Uncertainty

The impact of COVID-19 has rolled through most of this year and it is predicted we will continue to feel its’ effects well into 2021.

Along with the physical effects of this virus there are countless ways it is effecting us psychologically. This includes an increase in anxiety disorders, depression, loneliness, confusion, anger and some PTSD symptoms (Black Dog Institute, n.d.). Even without experiencing one of these serious mental health concerns there is also an added layer of uncertainty that permeates our day to day lives at the moment.

A large part of our make up drives us to avoid uncertainty, it is through certainty that we feel safe and move into a mindset of “thrive” instead of “survive”. This is why governments, employers, and parents strive to provide certainty – we grow more, work more, develop more and spend more when we feel certain about what’s next.

So what’s happening for us at the moment? Emotional times layered with uncertainty make us perceive unpleasant events as more unpleasant than we would during times of certainty (Bar-Anan, Wilson & Gilbert, 2009). This might manifest for us as perceiving slights where there is none, or in greater suspicion of those around us, or not being as generous as we used to be with either our time or money, or perhaps everything just feels a bit more “meh”.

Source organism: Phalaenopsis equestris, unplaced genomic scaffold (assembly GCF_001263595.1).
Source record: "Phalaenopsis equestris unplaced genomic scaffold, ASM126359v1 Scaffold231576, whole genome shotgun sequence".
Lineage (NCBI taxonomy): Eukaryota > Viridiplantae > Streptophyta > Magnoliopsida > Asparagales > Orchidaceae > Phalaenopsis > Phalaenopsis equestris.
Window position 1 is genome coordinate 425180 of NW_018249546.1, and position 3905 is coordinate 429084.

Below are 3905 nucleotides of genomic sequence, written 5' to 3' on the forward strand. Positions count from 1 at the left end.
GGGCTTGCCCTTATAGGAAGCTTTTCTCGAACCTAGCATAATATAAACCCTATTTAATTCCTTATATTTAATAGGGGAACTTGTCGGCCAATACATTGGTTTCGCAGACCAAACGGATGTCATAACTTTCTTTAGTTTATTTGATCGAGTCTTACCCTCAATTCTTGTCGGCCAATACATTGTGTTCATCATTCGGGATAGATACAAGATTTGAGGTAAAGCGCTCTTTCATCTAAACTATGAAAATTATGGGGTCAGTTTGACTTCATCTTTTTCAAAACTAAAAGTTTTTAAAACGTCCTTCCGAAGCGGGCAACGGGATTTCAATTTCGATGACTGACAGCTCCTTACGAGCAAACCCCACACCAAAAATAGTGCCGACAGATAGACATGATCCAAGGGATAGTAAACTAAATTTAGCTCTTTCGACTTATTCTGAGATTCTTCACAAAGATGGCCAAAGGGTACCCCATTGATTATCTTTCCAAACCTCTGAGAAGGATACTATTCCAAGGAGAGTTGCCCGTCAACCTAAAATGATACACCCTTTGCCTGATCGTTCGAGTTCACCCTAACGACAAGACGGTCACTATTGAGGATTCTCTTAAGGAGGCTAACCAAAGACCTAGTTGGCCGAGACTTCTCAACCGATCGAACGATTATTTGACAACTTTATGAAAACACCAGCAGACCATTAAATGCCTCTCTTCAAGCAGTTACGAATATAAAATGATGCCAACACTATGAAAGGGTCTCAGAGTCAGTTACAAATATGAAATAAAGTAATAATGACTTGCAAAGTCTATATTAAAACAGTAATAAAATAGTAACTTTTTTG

There’s another side to this though. The research by Bar-Anan et al. (2009) also tells us that during times of uncertainty we see pleasant events as more pleasant. Our perception at either end of the spectrum is amplified during times like these.

What does this tell us? I could write now about the importance of choosing your mindset or adjusting your attitude but for many of us there are serious consequences to this uncertainty. Maybe you’ve lost your job, maybe you’re missing a family event, maybe you’ve lost a loved one? It’s normal to grieve and worry and “adjust your attitude” isn’t what you want to hear at the moment. Maybe though, when you’re ready, or for those who haven’t been as impacted we can start to seek out the pleasant. It doesn’t matter how small, thanks to uncertainty the pleasant feeling will be amplified! “Tiny Wonders” are all around us and if we seek them out they will seem all the more wonderful and full of awe when the wheels have come off everything else.


References:

Bar-Anan, Y., Wilson, T., & Gilbert, D. (2009). The Feeling of Uncertainty Intensifies Affective Reactions. Emotion 9(1): 123-127. 

Black Dog Institute (n.d.). Mental Health Ramifications of COVID-19: The Australian Context. Retrieved from: http://www.blackdoginstitute.org.au/wp-content/uploads/2020/04/20200319_covid19-evidence-and-reccomendations.pdf 

Martin, J. (2020). Tiny wonders helped me through depression. Now they’re making lockdown bearable for Melburnians. ABC News. Retrieved from https://mobile.abc.net.au/news/2020-08-30/melbourne-lockdown-moments-help-overcome-depression-isolation/12601672 

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